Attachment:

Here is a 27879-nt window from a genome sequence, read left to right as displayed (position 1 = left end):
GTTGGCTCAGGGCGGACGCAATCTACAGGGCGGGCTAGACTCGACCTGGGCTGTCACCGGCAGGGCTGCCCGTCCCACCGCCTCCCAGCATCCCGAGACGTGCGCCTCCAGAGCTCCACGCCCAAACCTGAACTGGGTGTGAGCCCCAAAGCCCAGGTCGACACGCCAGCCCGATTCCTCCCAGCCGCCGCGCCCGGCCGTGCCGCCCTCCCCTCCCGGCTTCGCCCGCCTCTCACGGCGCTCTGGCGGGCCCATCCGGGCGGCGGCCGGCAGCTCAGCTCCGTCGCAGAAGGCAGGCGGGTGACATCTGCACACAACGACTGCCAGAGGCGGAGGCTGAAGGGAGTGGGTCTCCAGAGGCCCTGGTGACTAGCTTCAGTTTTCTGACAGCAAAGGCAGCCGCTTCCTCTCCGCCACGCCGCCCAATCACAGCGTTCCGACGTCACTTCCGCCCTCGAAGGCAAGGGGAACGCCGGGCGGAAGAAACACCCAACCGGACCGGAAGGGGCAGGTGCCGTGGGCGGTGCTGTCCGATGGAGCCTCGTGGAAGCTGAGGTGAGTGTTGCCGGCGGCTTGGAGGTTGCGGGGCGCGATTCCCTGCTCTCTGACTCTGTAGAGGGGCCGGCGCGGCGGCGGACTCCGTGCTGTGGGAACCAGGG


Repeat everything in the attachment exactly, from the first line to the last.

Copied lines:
Here is a 27879-nt window from a genome sequence, read left to right as displayed (position 1 = left end):
GTTGGCTCAGGGCGGACGCAATCTACAGGGCGGGCTAGACTCGACCTGGGCTGTCACCGGCAGGGCTGCCCGTCCCACCGCCTCCCAGCATCCCGAGACGTGCGCCTCCAGAGCTCCACGCCCAAACCTGAACTGGGTGTGAGCCCCAAAGCCCAGGTCGACACGCCAGCCCGATTCCTCCCAGCCGCCGCGCCCGGCCGTGCCGCCCTCCCCTCCCGGCTTCGCCCGCCTCTCACGGCGCTCTGGCGGGCCCATCCGGGCGGCGGCCGGCAGCTCAGCTCCGTCGCAGAAGGCAGGCGGGTGACATCTGCACACAACGACTGCCAGAGGCGGAGGCTGAAGGGAGTGGGTCTCCAGAGGCCCTGGTGACTAGCTTCAGTTTTCTGACAGCAAAGGCAGCCGCTTCCTCTCCGCCACGCCGCCCAATCACAGCGTTCCGACGTCACTTCCGCCCTCGAAGGCAAGGGGAACGCCGGGCGGAAGAAACACCCAACCGGACCGGAAGGGGCAGGTGCCGTGGGCGGTGCTGTCCGATGGAGCCTCGTGGAAGCTGAGGTGAGTGTTGCCGGCGGCTTGGAGGTTGCGGGGCGCGATTCCCTGCTCTCTGACTCTGTAGAGGGGCCGGCGCGGCGGCGGACTCCGTGCTGTGGGAACCAGGG